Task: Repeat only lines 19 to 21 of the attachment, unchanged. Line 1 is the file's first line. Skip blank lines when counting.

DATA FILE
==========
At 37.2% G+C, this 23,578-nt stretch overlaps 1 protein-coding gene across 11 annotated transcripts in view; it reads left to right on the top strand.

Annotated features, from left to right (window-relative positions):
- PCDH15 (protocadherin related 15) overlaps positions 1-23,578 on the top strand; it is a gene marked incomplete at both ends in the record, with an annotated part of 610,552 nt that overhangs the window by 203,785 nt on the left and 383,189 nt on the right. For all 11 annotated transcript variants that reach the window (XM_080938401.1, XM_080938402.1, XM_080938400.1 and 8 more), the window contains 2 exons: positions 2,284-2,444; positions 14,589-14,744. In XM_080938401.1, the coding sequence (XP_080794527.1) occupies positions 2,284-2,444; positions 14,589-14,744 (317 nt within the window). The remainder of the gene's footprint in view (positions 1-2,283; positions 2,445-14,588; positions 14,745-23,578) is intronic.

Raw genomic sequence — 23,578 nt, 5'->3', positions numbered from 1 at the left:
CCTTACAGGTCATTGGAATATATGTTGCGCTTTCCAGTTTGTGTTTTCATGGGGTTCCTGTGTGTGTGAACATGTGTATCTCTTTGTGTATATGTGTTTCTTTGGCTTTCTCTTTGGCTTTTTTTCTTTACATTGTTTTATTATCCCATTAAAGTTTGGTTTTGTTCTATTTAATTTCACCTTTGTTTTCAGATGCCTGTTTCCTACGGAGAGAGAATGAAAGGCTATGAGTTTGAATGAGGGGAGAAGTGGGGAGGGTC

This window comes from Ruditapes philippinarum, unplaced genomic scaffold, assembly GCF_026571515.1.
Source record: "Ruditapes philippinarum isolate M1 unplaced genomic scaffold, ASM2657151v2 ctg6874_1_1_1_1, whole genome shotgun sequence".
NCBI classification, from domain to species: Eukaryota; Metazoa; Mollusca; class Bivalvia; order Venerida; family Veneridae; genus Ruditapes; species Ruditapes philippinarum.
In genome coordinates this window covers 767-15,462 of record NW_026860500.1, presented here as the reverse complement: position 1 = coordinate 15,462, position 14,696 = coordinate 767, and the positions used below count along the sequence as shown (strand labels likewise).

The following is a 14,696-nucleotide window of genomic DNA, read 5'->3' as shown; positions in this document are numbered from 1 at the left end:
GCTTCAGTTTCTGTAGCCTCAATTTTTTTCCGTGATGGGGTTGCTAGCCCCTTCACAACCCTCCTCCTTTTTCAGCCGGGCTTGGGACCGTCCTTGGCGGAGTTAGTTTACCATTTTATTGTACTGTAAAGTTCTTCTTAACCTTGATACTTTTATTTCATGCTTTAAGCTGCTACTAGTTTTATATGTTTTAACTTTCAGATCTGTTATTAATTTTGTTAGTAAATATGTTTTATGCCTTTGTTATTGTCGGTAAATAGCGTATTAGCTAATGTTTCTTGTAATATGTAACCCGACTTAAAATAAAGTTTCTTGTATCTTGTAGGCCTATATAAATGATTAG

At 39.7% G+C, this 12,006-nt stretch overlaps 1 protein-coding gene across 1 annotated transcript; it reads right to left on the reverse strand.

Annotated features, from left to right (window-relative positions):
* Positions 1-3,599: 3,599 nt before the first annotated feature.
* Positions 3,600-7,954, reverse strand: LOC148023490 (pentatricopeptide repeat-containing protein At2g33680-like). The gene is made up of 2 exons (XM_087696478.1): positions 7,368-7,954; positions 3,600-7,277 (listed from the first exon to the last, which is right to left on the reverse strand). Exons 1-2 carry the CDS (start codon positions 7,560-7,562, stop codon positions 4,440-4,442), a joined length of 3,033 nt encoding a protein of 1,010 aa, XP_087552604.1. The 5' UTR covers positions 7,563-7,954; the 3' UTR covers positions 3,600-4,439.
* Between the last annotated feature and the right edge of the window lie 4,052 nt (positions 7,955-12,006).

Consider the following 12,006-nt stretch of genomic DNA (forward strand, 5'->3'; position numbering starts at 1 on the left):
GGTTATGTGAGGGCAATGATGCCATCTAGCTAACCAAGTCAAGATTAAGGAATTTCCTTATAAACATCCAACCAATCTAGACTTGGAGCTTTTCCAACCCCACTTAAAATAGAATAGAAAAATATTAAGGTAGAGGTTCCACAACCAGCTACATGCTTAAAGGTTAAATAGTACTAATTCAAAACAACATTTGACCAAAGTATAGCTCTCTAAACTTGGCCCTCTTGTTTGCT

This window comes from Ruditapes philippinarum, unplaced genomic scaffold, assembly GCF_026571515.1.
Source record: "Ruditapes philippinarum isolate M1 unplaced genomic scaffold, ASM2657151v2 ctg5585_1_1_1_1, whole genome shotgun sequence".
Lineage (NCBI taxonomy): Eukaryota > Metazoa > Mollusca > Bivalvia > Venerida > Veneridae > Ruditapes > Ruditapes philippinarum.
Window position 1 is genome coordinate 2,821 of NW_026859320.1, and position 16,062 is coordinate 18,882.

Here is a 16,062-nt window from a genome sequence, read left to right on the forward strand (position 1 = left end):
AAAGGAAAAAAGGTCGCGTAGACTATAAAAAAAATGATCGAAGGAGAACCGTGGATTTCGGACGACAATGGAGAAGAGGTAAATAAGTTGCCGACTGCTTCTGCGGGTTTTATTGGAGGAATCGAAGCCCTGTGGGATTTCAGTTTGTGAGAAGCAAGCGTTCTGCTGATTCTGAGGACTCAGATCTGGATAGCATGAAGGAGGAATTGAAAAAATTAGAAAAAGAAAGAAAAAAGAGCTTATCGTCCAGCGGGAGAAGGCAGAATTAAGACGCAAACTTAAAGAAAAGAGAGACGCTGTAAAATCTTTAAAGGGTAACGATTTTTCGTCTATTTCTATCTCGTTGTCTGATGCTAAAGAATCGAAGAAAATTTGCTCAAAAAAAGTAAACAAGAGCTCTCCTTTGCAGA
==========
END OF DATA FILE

This window comes from Ruditapes philippinarum, unplaced genomic scaffold, assembly GCF_026571515.1.
Source record: "Ruditapes philippinarum isolate M1 unplaced genomic scaffold, ASM2657151v2 ctg5585_1_1_1_1, whole genome shotgun sequence".
Lineage (NCBI taxonomy): Eukaryota > Metazoa > Mollusca > Bivalvia > Venerida > Veneridae > Ruditapes > Ruditapes philippinarum.